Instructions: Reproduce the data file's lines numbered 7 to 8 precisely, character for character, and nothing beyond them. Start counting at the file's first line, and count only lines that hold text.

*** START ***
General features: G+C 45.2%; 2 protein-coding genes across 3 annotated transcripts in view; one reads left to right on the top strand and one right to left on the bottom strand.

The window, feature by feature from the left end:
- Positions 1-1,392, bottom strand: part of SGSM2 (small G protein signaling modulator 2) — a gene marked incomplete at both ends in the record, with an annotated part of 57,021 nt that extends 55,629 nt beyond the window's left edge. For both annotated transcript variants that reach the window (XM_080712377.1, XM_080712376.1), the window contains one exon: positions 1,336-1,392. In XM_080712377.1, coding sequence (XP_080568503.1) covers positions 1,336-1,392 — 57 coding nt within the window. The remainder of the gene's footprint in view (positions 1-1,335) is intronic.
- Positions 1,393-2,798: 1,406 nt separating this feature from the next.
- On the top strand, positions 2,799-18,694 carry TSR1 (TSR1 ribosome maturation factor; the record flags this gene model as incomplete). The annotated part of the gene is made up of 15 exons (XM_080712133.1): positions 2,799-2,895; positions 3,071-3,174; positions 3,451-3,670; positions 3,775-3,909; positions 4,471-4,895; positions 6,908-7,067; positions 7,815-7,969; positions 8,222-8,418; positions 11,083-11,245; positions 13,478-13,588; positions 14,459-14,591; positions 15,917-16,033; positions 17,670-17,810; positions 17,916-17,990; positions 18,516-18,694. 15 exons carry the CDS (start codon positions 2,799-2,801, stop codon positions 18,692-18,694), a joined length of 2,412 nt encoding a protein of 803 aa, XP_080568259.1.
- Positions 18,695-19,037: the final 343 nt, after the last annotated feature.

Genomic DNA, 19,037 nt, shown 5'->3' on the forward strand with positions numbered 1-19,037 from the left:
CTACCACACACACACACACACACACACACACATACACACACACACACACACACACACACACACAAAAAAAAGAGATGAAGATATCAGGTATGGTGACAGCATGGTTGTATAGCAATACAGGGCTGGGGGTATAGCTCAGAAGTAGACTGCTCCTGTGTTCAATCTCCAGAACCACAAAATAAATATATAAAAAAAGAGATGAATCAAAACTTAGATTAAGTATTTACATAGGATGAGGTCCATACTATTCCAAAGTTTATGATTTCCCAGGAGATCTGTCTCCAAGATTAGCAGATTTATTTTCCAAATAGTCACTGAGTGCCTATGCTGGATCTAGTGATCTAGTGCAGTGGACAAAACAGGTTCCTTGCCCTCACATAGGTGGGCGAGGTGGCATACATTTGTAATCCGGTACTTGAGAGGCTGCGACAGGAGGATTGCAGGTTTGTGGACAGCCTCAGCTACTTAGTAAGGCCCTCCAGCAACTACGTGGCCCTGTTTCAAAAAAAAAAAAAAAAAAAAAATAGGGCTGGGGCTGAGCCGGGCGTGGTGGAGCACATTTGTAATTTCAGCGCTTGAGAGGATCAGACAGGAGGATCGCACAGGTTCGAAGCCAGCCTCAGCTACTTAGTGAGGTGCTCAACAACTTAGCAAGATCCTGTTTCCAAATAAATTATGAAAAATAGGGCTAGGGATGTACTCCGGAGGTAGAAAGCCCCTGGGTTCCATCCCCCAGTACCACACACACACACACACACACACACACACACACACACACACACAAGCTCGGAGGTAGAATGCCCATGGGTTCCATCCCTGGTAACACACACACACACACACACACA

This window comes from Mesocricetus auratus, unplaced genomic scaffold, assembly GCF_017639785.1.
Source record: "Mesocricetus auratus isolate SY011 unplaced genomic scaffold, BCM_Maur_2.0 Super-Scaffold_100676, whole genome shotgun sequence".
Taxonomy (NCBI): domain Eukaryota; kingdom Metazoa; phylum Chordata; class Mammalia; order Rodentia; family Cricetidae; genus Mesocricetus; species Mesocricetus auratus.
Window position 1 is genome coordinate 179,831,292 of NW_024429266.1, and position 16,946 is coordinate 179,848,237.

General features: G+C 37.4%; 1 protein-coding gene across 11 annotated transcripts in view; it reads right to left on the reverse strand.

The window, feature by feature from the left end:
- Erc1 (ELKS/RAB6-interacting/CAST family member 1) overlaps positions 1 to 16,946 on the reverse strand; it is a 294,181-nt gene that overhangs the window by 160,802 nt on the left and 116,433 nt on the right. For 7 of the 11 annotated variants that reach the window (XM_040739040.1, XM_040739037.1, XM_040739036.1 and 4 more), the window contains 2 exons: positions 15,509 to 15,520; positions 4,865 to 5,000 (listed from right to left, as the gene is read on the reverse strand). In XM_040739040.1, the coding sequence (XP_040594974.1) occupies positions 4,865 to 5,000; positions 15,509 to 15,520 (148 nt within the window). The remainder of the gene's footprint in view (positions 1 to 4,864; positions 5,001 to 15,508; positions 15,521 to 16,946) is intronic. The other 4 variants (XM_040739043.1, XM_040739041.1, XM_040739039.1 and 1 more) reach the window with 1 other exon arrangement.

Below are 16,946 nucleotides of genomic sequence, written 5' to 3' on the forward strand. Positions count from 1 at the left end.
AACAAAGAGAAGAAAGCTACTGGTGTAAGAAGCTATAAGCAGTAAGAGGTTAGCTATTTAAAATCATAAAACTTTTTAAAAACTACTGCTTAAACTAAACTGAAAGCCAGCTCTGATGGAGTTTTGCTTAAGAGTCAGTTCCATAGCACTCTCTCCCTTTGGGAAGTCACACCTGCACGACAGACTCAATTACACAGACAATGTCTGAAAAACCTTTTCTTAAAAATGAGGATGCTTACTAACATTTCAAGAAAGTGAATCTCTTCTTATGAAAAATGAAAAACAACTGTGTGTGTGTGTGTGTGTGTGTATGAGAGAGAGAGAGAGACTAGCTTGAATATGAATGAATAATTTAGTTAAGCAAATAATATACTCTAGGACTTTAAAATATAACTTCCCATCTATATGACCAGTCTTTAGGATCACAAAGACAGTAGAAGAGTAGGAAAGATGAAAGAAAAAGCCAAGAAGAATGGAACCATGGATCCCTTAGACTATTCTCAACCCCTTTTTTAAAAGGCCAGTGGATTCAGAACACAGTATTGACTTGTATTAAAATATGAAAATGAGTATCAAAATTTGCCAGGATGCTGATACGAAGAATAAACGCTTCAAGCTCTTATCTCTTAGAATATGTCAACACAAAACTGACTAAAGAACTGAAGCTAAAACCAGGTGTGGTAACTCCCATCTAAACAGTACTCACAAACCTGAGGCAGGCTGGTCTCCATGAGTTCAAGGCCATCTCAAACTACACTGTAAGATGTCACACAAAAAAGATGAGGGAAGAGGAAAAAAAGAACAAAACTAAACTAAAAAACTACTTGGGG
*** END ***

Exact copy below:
Genomic DNA, 19,037 nt, shown 5'->3' on the forward strand with positions numbered 1-19,037 from the left:
CTACCACACACACACACACACACACACACACATACACACACACACACACACACACACACACACAAAAAAAAGAGATGAAGATATCAGGTATGGTGACAGCATGGTTGTATAGCAATACAGGGCTGGGGGTATAGCTCAGAAGTAGACTGCTCCTGTGTTCAATCTCCAGAACCACAAAATAAATATATAAAAAAAGAGATGAATCAAAACTTAGATTAAGTATTTACATAGGATGAGGTCCATACTATTCCAAAGTTTATGATTTCCCAGGAGATCTGTCTCCAAGATTAGCAGATTTATTTTCCAAATAGTCACTGAGTGCCTATGCTGGATCTAGTGATCTAGTGCAGTGGACAAAACAGGTTCCTTGCCCTCACATAGGTGGGCGAGGTGGCATACATTTGTAATCCGGTACTTGAGAGGCTGCGACAGGAGGATTGCAGGTTTGTGGACAGCCTCAGCTACTTAGTAAGGCCCTCCAGCAACTACGTGGCCCTGTTTCAAAAAAAAAAAAAAAAAAAAAATAGGGCTGGGGCTGAGCCGGGCGTGGTGGAGCACATTTGTAATTTCAGCGCTTGAGAGGATCAGACAGGAGGATCGCACAGGTTCGAAGCCAGCCTCAGCTACTTAGTGAGGTGCTCAACAACTTAGCAAGATCCTGTTTCCAAATAAATTATGAAAAATAGGGCTAGGGATGTACTCCGGAGGTAGAAAGCCCCTGGGTTCCATCCCCCAGTACCACACACACACACACACACACACACACACACACACACACACACAAGCTCGGAGGTAGAATGCCCATGGGTTCCATCCCTGGTAACACACACACACACACACACACA